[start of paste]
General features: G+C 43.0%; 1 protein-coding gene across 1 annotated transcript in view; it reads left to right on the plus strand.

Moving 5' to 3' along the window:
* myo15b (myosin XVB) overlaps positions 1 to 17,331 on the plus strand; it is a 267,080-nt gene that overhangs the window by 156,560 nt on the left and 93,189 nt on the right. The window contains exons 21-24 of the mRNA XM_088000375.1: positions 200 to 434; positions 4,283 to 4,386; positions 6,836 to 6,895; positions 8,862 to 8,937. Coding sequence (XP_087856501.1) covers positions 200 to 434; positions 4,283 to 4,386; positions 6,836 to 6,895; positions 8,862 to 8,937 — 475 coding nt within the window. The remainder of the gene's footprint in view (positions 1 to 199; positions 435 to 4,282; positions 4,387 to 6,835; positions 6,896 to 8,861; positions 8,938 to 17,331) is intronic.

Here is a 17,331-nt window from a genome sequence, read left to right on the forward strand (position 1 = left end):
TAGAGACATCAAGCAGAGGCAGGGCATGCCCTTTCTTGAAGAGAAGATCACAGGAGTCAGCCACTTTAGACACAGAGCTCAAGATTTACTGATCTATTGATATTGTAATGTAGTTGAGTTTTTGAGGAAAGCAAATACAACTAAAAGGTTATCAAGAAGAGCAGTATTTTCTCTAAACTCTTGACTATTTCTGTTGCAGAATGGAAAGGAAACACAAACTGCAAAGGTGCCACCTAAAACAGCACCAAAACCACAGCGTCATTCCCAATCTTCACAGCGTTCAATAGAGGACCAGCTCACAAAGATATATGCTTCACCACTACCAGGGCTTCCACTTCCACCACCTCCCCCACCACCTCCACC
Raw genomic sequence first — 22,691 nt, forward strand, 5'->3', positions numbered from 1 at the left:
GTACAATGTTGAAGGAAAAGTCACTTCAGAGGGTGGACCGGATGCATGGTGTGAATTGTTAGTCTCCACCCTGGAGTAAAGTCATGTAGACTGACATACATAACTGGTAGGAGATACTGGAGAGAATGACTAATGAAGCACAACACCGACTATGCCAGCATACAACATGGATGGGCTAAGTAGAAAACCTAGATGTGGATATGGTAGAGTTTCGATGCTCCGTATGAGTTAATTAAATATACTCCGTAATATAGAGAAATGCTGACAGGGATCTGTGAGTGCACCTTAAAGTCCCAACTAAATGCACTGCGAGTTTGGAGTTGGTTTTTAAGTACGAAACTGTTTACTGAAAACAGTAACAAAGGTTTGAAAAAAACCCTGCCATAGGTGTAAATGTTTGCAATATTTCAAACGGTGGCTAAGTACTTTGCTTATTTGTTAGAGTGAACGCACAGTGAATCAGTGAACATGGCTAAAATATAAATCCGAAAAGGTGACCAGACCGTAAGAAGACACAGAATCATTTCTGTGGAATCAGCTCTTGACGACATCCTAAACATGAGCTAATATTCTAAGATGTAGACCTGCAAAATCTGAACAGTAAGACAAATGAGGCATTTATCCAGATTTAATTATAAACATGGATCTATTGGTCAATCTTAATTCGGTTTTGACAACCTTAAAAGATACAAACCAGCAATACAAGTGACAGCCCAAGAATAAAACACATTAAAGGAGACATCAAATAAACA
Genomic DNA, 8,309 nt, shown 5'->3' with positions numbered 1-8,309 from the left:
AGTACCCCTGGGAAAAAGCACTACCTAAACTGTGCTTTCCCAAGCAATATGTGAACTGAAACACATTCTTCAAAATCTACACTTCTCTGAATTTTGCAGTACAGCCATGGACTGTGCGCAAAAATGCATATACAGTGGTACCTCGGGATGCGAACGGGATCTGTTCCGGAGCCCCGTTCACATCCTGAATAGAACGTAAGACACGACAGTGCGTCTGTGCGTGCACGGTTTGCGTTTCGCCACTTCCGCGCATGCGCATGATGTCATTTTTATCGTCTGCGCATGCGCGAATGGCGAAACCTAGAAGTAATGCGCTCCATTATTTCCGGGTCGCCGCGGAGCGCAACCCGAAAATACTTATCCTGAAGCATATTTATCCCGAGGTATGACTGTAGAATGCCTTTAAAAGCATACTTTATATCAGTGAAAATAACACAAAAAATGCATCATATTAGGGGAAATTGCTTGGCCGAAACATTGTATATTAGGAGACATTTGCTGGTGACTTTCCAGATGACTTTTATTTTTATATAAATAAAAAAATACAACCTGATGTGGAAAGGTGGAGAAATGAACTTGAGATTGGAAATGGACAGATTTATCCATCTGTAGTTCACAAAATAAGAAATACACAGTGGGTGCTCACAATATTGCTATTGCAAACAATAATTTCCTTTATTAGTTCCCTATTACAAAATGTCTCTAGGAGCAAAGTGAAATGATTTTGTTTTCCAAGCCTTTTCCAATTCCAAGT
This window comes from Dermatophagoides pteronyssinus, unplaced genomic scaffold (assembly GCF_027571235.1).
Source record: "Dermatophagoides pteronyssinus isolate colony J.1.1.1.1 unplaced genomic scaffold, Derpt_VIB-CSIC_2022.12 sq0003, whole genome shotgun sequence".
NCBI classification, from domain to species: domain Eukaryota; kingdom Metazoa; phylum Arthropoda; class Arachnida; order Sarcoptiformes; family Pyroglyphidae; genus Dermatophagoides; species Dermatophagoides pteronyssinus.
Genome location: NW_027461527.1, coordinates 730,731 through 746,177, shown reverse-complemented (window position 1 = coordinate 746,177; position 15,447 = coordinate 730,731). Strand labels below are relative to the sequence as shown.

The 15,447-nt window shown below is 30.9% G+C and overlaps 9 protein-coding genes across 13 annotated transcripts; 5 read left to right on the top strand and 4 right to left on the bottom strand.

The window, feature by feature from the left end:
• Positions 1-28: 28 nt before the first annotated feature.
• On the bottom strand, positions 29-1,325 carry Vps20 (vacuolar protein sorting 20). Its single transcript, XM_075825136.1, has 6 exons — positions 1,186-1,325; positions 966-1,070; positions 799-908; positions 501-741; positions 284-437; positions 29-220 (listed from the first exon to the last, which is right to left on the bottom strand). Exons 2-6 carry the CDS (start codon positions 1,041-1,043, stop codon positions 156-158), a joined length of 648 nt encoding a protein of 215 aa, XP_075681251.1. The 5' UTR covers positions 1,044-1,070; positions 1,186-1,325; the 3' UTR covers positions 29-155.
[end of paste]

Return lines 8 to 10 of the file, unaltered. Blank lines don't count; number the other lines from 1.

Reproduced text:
Genomic DNA, 8,309 nt, shown 5'->3' with positions numbered 1-8,309 from the left:
AGTACCCCTGGGAAAAAGCACTACCTAAACTGTGCTTTCCCAAGCAATATGTGAACTGAAACACATTCTTCAAAATCTACACTTCTCTGAATTTTGCAGTACAGCCATGGACTGTGCGCAAAAATGCATATACAGTGGTACCTCGGGATGCGAACGGGATCTGTTCCGGAGCCCCGTTCACATCCTGAATAGAACGTAAGACACGACAGTGCGTCTGTGCGTGCACGGTTTGCGTTTCGCCACTTCCGCGCATGCGCATGATGTCATTTTTATCGTCTGCGCATGCGCGAATGGCGAAACCTAGAAGTAATGCGCTCCATTATTTCCGGGTCGCCGCGGAGCGCAACCCGAAAATACTTATCCTGAAGCATATTTATCCCGAGGTATGACTGTAGAATGCCTTTAAAAGCATACTTTATATCAGTGAAAATAACACAAAAAATGCATCATATTAGGGGAAATTGCTTGGCCGAAACATTGTATATTAGGAGACATTTGCTGGTGACTTTCCAGATGACTTTTATTTTTATATAAATAAAAAAATACAACCTGATGTGGAAAGGTGGAGAAATGAACTTGAGATTGGAAATGGACAGATTTATCCATCTGTAGTTCACAAAATAAGAAATACACAGTGGGTGCTCACAATATTGCTATTGCAAACAATAATTTCCTTTATTAGTTCCCTATTACAAAATGTCTCTAGGAGCAAAGTGAAATGATTTTGTTTTCCAAGCCTTTTCCAATTCCAAGT
This window comes from Dermatophagoides pteronyssinus, unplaced genomic scaffold (assembly GCF_027571235.1).